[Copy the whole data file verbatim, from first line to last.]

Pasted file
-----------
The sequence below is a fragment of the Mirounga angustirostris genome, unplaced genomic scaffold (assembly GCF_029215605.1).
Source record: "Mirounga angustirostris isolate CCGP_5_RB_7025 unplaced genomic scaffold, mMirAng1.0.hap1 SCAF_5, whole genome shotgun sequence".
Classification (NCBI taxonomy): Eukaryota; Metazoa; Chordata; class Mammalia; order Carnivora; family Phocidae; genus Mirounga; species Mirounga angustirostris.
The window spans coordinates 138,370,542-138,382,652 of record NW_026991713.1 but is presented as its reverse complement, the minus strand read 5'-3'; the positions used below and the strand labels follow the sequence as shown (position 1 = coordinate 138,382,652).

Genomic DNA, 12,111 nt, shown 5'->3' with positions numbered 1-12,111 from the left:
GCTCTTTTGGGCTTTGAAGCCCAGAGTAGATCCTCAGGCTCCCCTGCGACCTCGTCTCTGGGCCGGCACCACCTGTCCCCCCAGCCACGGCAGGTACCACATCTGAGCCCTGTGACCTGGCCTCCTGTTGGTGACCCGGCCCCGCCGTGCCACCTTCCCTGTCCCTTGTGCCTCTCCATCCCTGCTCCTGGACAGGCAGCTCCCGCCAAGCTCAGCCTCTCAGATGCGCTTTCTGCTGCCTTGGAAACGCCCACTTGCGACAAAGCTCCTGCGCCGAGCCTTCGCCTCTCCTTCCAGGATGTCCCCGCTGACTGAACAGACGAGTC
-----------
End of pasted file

The sequence below is a fragment of the Mirounga angustirostris genome, unplaced genomic scaffold (assembly GCF_029215605.1).
Source record: "Mirounga angustirostris isolate CCGP_5_RB_7025 unplaced genomic scaffold, mMirAng1.0.hap1 SCAF_5, whole genome shotgun sequence".
Classification (NCBI taxonomy): Eukaryota; Metazoa; Chordata; class Mammalia; order Carnivora; family Phocidae; genus Mirounga; species Mirounga angustirostris.
The window spans coordinates 138,370,542-138,382,652 of record NW_026991713.1 but is presented as its reverse complement, the minus strand read 5'-3'; the positions used below and the strand labels follow the sequence as shown (position 1 = coordinate 138,382,652).

Genomic DNA, 12,111 nt, shown 5'->3' with positions numbered 1-12,111 from the left:
GCTCTTTTGGGCTTTGAAGCCCAGAGTAGATCCTCAGGCTCCCCTGCGACCTCGTCTCTGGGCCGGCACCACCTGTCCCCCCAGCCACGGCAGGTACCACATCTGAGCCCTGTGACCTGGCCTCCTGTTGGTGACCCGGCCCCGCCGTGCCACCTTCCCTGTCCCTTGTGCCTCTCCATCCCTGCTCCTGGACAGGCAGCTCCCGCCAAGCTCAGCCTCTCAGATGCGCTTTCTGCTGCCTTGGAAACGCCCACTTGCGACAAAGCTCCTGCGCCGAGCCTTCGCCTCTCCTTCCAGGATGTCCCCGCTGACTGAACAGACGAGTC